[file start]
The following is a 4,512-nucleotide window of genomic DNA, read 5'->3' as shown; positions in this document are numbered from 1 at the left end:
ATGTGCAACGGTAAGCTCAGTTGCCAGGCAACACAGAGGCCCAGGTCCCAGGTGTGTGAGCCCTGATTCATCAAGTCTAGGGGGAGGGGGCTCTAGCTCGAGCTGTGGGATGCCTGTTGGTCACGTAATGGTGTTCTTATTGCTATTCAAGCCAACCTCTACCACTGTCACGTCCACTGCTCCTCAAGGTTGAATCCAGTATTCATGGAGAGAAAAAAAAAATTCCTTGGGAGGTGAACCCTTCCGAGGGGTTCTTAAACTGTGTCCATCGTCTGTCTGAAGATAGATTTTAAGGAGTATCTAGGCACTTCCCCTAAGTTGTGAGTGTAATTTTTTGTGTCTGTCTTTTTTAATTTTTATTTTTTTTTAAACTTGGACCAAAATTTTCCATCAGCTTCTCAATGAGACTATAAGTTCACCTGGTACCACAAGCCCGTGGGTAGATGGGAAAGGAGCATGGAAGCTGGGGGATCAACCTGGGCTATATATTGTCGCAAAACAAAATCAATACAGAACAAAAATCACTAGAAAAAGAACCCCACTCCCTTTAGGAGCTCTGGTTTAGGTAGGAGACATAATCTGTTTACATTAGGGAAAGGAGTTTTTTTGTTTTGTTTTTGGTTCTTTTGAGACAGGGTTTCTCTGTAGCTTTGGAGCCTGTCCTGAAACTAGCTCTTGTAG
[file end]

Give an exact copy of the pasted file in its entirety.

The following is a 4,512-nucleotide window of genomic DNA, read 5'->3' as shown; positions in this document are numbered from 1 at the left end:
ATGTGCAACGGTAAGCTCAGTTGCCAGGCAACACAGAGGCCCAGGTCCCAGGTGTGTGAGCCCTGATTCATCAAGTCTAGGGGGAGGGGGCTCTAGCTCGAGCTGTGGGATGCCTGTTGGTCACGTAATGGTGTTCTTATTGCTATTCAAGCCAACCTCTACCACTGTCACGTCCACTGCTCCTCAAGGTTGAATCCAGTATTCATGGAGAGAAAAAAAAAATTCCTTGGGAGGTGAACCCTTCCGAGGGGTTCTTAAACTGTGTCCATCGTCTGTCTGAAGATAGATTTTAAGGAGTATCTAGGCACTTCCCCTAAGTTGTGAGTGTAATTTTTTGTGTCTGTCTTTTTTAATTTTTATTTTTTTTTAAACTTGGACCAAAATTTTCCATCAGCTTCTCAATGAGACTATAAGTTCACCTGGTACCACAAGCCCGTGGGTAGATGGGAAAGGAGCATGGAAGCTGGGGGATCAACCTGGGCTATATATTGTCGCAAAACAAAATCAATACAGAACAAAAATCACTAGAAAAAGAACCCCACTCCCTTTAGGAGCTCTGGTTTAGGTAGGAGACATAATCTGTTTACATTAGGGAAAGGAGTTTTTTTGTTTTGTTTTTGGTTCTTTTGAGACAGGGTTTCTCTGTAGCTTTGGAGCCTGTCCTGAAACTAGCTCTTGTAG